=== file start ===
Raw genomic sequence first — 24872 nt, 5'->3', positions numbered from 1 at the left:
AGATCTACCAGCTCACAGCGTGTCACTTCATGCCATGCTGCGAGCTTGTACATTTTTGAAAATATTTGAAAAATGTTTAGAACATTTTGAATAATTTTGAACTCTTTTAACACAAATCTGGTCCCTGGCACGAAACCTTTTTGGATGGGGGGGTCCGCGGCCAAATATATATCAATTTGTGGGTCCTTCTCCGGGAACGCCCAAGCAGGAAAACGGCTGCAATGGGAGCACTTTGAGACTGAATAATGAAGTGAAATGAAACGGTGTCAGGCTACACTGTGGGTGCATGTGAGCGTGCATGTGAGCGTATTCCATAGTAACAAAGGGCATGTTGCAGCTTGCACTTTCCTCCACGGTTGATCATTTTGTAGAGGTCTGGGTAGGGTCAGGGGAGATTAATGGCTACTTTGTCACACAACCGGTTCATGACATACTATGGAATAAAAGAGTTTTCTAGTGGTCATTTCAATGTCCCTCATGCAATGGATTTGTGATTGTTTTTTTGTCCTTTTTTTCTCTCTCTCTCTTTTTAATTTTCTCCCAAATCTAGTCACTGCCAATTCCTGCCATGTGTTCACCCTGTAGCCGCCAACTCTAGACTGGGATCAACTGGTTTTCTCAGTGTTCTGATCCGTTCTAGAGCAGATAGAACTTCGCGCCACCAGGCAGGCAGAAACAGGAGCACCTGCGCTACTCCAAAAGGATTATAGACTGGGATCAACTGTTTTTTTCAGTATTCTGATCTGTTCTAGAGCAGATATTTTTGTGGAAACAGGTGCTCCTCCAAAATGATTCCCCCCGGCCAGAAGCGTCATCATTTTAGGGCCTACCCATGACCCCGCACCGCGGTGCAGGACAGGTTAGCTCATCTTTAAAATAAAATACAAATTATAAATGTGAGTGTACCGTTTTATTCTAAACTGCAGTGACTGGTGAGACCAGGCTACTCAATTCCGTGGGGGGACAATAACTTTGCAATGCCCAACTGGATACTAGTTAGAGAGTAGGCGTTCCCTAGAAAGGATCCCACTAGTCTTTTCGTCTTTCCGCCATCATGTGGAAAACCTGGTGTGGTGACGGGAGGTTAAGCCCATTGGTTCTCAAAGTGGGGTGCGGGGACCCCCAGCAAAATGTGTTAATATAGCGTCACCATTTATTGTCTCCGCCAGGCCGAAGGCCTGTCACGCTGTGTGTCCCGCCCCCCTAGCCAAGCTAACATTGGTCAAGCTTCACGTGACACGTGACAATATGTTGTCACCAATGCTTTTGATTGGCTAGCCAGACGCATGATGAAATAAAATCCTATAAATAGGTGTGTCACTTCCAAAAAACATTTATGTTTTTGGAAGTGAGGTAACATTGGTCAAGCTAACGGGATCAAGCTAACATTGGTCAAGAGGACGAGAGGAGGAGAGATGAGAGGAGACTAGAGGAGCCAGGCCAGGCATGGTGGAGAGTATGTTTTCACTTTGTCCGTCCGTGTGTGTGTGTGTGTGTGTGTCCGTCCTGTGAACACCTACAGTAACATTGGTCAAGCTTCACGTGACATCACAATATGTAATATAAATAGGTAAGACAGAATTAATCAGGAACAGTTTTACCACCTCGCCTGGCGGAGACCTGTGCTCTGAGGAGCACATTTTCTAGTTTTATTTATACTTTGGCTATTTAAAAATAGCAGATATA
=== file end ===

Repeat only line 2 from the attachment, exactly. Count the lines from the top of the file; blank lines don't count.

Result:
AGATCTACCAGCTCACAGCGTGTCACTTCATGCCATGCTGCGAGCTTGTACATTTTTGAAAATATTTGAAAAATGTTTAGAACATTTTGAATAATTTTGAACTCTTTTAACACAAATCTGGTCCCTGGCACGAAACCTTTTTGGATGGGGGGGTCCGCGGCCAAATATATATCAATTTGTGGGTCCTTCTCCGGGAACGCCCAAGCAGGAAAACGGCTGCAATGGGAGCACTTTGAGACTGAATAATGAAGTGAAATGAAACGGTGTCAGGCTACACTGTGGGTGCATGTGAGCGTGCATGTGAGCGTATTCCATAGTAACAAAGGGCATGTTGCAGCTTGCACTTTCCTCCACGGTTGATCATTTTGTAGAGGTCTGGGTAGGGTCAGGGGAGATTAATGGCTACTTTGTCACACAACCGGTTCATGACATACTATGGAATAAAAGAGTTTTCTAGTGGTCATTTCAATGTCCCTCATGCAATGGATTTGTGATTGTTTTTTTGTCCTTTTTTTCTCTCTCTCTCTTTTTAATTTTCTCCCAAATCTAGTCACTGCCAATTCCTGCCATGTGTTCACCCTGTAGCCGCCAACTCTAGACTGGGATCAACTGGTTTTCTCAGTGTTCTGATCCGTTCTAGAGCAGATAGAACTTCGCGCCACCAGGCAGGCAGAAACAGGAGCACCTGCGCTACTCCAAAAGGATTATAGACTGGGATCAACTGTTTTTTTCAGTATTCTGATCTGTTCTAGAGCAGATATTTTTGTGGAAACAGGTGCTCCTCCAAAATGATTCCCCCCGGCCAGAAGCGTCATCATTTTAGGGCCTACCCATGACCCCGCACCGCGGTGCAGGACAGGTTAGCTCATCTTTAAAATAAAATACAAATTATAAATGTGAGTGTACCGTTTTATTCTAAACTGCAGTGACTGGTGAGACCAGGCTACTCAATTCCGTGGGGGGACAATAACTTTGCAATGCCCAACTGGATACTAGTTAGAGAGTAGGCGTTCCCTAGAAAGGATCCCACTAGTCTTTTCGTCTTTCCGCCATCATGTGGAAAACCTGGTGTGGTGACGGGAGGTTAAGCCCATTGGTTCTCAAAGTGGGGTGCGGGGACCCCCAGCAAAATGTGTTAATATAGCGTCACCATTTATTGTCTCCGCCAGGCCGAAGGCCTGTCACGCTGTGTGTCCCGCCCCCCTAGCCAAGCTAACATTGGTCAAGCTTCACGTGACACGTGACAATATGTTGTCACCAATGCTTTTGATTGGCTAGCCAGACGCATGATGAAATAAAATCCTATAAATAGGTGTGTCACTTCCAAAAAACATTTATGTTTTTGGAAGTGAGGTAACATTGGTCAAGCTAACGGGATCAAGCTAACATTGGTCAAGAGGACGAGAGGAGGAGAGATGAGAGGAGACTAGAGGAGCCAGGCCAGGCATGGTGGAGAGTATGTTTTCACTTTGTCCGTCCGTGTGTGTGTGTGTGTGTGTGTCCGTCCTGTGAACACCTACAGTAACATTGGTCAAGCTTCACGTGACATCACAATATGTAATATAAATAGGTAAGACAGAATTAATCAGGAACAGTTTTACCACCTCGCCTGGCGGAGACCTGTGCTCTGAGGAGCACATTTTCTAGTTTTATTTATACTTTGGCTATTTAAAAATAGCAGATATA